3. At the web interface of your employer or professional relation you should set filters to redirect any incoming message to your Gmail account.
  4. Some emails are necessarily sent to your Google email account, for instance Google Calendar’s  reminder emails. On the web interface of Gmail I filter these message to send a copy (redirection is unfortunately not possible) to one of your other accounts managed by Thunderbird.
  5. You make two batch files of which you set shortcuts on your desktop to switch from a Thunderbird profile on your USB disk (standard situation) to a profile residing locally on the computer. This trick is useful at conferences, but beware when you return home and do not forget  to synchronize from the laptop to USB disk and do not forget to switch the profile back to the USB disk.
  6. Activate your Gmail account on your Android phone or iPhone.
If you have both your computer and your USB disk connected, you have everything to manage all of your email business. If there is no Internet connection Thunderbird will wait fetching and sending messages until the connection becomes available. Not having synchronized your emails for a view days is not a problem as everything is run from the disk. But do not wait too long to get them back into sync.

You can check all your recent emails on your mobile phone and even send mails (do not forget to cc. yourself to a non-Gmail account as otherwise Thunderbird will never know you sent that mail. Clean your Gmail Inbox regularly

Migrate Mail and Address Book To Thunderbird

Thunderbird is a great (and free!) e-mail program that offers you much better security than programs like Microsoft Outlook. Because Thunderbird doesn't allow scripts to run automatically, attachments with worms or viruses can't run in Thunderbird. Using Thunderbird can help stop worms and viruses from attacking your computer and spreading on the Internet.

You can use Thunderbird's Import Wizard to migrate your mail from Outlook, Outlook Express, Mozilla, Netscape, or Eudora. Otherwise, you can use a manual procedure to migrate your mail. Thunderbird uses a standard mail format that's used by many other mail clients, so migrating mail either manually or with the Import Wizard is not complicated.

Migrating from Outlook, Outlook Express, Mozilla, or Netscape using the wizard

After you download and install Thunderbird, and start it in Windows for the first time, the Import Wizard appears, requesting that you choose the e-mail program that you want to import your settings, address book, and mail folders from: Outlook Express, Outlook, Netscape 6 or 7, or Mozilla 1.x. Choose your former e-mail program, or choose Don't Import Anything.

If you want to import your e-mail anytime after you first start your program, choose Tools --> Import to bring up the Import Wizard.

If you're importing from Netscape 6 or Mozilla 1.x, importing when you first install the program is a good idea, because if you don't you'll need to do it manually. (This is not a problem with Outlook Express or Outlook. They can be imported at any time.)

If you get the message "Unable to import mailboxes, can't create proxy object for destination mailboxes," open the e-mail program that you're trying to import mail from and rename your folders so that they don't contain any special characters, such as !, @, #, $, %, ^, &, *, and ( ). Then try importing again.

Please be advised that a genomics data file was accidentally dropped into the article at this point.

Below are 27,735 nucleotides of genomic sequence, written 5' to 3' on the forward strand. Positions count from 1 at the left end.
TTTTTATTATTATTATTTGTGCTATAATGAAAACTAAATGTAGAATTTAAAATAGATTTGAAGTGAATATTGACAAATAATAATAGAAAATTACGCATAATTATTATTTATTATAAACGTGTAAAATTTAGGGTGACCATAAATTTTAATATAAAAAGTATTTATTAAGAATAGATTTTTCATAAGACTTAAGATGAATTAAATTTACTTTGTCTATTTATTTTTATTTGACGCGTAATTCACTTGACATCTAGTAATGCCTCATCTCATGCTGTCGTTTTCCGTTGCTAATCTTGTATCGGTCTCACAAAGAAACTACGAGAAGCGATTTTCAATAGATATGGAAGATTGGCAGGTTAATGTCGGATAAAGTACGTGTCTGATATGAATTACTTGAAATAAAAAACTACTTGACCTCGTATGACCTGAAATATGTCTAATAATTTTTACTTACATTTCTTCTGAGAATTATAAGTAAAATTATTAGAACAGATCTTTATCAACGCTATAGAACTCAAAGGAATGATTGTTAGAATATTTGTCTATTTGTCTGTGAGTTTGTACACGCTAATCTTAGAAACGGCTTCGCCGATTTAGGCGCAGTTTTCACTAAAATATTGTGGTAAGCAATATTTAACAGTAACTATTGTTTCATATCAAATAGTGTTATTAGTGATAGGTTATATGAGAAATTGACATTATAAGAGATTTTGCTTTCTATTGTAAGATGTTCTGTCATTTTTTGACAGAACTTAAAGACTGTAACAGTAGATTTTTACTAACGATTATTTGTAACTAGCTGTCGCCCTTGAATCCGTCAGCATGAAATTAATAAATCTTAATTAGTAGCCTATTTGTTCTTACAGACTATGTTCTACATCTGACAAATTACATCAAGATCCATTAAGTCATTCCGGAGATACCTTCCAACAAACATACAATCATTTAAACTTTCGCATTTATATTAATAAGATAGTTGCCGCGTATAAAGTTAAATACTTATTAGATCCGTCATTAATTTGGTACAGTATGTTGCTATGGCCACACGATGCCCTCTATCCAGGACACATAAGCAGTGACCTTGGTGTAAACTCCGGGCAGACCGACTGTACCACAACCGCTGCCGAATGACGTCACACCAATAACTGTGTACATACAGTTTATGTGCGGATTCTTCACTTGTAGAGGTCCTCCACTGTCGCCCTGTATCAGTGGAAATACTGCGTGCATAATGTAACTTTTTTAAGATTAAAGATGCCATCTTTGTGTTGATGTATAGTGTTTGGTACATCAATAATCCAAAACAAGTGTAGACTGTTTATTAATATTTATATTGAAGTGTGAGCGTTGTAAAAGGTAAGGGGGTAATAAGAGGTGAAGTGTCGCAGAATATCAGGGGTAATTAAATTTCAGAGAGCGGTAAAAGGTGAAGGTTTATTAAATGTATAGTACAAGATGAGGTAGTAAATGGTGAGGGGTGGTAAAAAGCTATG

Migrating from Eudora or Netscape Communicator using the wizard

Choose Tools --> Import to open the Import Wizard; click the application that you want to import mail from and click OK.

Migrating from other e-mail programs

Thunderbird reads files in standard Unix mailbox format (.mbx). To migrate your mail from other e-mail programs, follow these steps:

1. Export your mail, in your original e-mail program, into .mbx format.

2. Quit your old e-mail program and change the name of the file by deleting its extension. For example, change myMail.mbx to myMail. Delete the period, too, and any special characters in its name, if it has any, such as !, @, #, $, %, ^, &, *, and ( ).

3. Close Thunderbird if it is running.

4. Locate Thunderbird's Profile directory on the Desktop or in the Finder (Mac). See Table 1 for the most likely locations of the profile folder.

If your operating system is Windows 2000 or Windows XP, you need to enable Windows Explorer to see both hidden and system files in order to see the Documents and Settings folder.

5. Move the file in step 3 to the /Mail/Local Folders subdirectory of Thunderbird's Profile directory.

Now when you start Thunderbird, you can access your imported files.

Table 1: Location of Thunderbird Profile Directories

Operating system

Log In


Windows 95


C:\Windows\Application Data\Thunderbird\Profiles\ [random string] .default\

Windows 95


C:\Windows\Profiles\ [Log-in Name] \Application Data\Thunderbird\Profiles\ [random string] .default

Windows 98


C:\Windows\Application Data\Thunderbird\Profiles\ [random string] .default\

Windows 98


C:\Windows\Profiles\ [Log-in Name] \Application Data\Thunderbird\Profiles\ [random string] .default

Windows ME


C:\Windows\Application Data\Thunderbird\Profiles\ [random string] .default\

Windows ME


C:\Windows\Profiles\ [Log-in Name] \Application Data\Thunderbird\Profiles\ [random string] .default

Windows 2000

C:\Documents and Settings\ [Log-in Name] \Application Data\Thunderbird\Profiles\ [random string] .default\

Windows XP

C:\Documents and Settings\ [Log-in Name] \Application Data\Thunderbird\Profiles\ [random string] .default\

Windows NT

C:\WINNT\Profiles\ [Log-in Name] \Application Data\Mozilla\Thunderbird\Profiles\ [random string] .default\

Mac OS X

~/Library/Thunderbird/Profiles/ [random string] .default/


~/.thunderbird/ [random string] .default/

Move Thunderbird Data To A New Operating System (Windows - MAC - Linux)